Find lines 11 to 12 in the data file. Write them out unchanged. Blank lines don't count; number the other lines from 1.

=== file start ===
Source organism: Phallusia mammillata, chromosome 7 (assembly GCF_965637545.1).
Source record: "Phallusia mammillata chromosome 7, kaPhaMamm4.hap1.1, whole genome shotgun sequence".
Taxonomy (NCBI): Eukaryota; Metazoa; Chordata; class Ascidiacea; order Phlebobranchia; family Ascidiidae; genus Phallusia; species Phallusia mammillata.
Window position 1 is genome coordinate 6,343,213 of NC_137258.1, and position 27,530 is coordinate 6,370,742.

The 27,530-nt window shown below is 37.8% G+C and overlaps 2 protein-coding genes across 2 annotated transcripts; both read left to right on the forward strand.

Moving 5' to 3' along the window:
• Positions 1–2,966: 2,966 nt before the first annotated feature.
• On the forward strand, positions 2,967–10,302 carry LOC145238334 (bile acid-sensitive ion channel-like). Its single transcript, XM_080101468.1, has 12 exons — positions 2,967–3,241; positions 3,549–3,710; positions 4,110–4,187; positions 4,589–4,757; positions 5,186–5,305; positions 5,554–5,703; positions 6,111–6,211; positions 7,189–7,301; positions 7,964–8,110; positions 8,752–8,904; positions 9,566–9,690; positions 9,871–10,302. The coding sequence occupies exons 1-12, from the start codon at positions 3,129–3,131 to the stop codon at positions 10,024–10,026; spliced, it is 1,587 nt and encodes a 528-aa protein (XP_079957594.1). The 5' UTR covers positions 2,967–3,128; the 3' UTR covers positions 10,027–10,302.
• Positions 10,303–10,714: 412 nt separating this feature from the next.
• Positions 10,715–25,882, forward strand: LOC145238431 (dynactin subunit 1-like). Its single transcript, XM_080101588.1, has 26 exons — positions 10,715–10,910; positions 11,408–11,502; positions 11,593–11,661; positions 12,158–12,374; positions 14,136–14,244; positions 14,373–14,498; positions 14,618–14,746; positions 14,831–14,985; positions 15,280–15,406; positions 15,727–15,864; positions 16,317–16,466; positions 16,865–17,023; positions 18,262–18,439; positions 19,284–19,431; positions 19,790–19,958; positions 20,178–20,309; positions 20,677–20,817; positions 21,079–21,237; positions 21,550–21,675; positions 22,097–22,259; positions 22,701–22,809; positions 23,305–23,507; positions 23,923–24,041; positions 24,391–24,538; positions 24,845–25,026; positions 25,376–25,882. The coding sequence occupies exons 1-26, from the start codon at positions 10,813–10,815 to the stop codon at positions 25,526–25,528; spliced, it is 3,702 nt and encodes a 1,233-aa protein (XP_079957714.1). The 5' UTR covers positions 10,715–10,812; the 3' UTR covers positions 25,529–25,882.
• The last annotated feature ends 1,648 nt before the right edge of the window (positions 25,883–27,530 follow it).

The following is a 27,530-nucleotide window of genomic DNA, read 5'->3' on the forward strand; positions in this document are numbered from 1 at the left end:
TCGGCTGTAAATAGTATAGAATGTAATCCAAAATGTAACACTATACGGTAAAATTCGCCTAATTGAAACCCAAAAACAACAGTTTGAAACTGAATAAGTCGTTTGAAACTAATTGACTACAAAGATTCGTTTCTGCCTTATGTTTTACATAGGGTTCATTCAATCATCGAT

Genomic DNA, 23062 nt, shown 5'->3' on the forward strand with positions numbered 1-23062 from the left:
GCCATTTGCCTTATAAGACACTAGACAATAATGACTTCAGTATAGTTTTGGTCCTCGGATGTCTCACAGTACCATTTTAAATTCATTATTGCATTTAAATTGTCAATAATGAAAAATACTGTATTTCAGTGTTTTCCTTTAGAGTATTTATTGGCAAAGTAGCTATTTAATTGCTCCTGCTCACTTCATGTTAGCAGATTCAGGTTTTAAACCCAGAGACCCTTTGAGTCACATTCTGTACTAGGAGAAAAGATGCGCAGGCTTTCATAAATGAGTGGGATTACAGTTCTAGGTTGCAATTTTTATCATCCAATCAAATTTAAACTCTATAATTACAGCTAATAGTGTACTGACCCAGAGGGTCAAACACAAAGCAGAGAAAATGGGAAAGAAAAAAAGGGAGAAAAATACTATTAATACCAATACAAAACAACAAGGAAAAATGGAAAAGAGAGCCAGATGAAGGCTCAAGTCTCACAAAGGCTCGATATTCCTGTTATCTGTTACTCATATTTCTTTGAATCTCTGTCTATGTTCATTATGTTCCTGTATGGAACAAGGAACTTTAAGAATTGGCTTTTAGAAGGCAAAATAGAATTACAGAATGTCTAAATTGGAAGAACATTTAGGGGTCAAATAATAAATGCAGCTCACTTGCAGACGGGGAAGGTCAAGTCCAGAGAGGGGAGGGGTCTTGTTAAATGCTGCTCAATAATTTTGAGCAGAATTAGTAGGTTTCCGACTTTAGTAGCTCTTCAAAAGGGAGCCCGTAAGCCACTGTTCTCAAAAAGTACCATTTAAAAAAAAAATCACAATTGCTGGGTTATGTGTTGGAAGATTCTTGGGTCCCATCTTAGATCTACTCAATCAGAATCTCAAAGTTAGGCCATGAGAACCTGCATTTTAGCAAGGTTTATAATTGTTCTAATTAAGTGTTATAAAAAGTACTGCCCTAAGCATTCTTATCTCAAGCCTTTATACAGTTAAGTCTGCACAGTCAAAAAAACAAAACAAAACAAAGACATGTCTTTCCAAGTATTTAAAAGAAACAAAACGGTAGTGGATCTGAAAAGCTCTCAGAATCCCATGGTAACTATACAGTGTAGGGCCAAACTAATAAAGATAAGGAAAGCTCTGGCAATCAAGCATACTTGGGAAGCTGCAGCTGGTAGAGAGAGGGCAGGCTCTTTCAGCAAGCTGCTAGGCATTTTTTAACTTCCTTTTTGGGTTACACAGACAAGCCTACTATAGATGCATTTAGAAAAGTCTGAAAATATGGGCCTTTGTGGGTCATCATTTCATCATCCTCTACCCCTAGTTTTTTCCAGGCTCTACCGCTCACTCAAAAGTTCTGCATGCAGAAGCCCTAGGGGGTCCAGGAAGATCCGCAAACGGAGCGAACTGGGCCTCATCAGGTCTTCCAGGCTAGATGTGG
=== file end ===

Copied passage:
• The last annotated feature ends 1,648 nt before the right edge of the window (positions 25,883–27,530 follow it).

The following is a 27,530-nucleotide window of genomic DNA, read 5'->3' on the forward strand; positions in this document are numbered from 1 at the left end: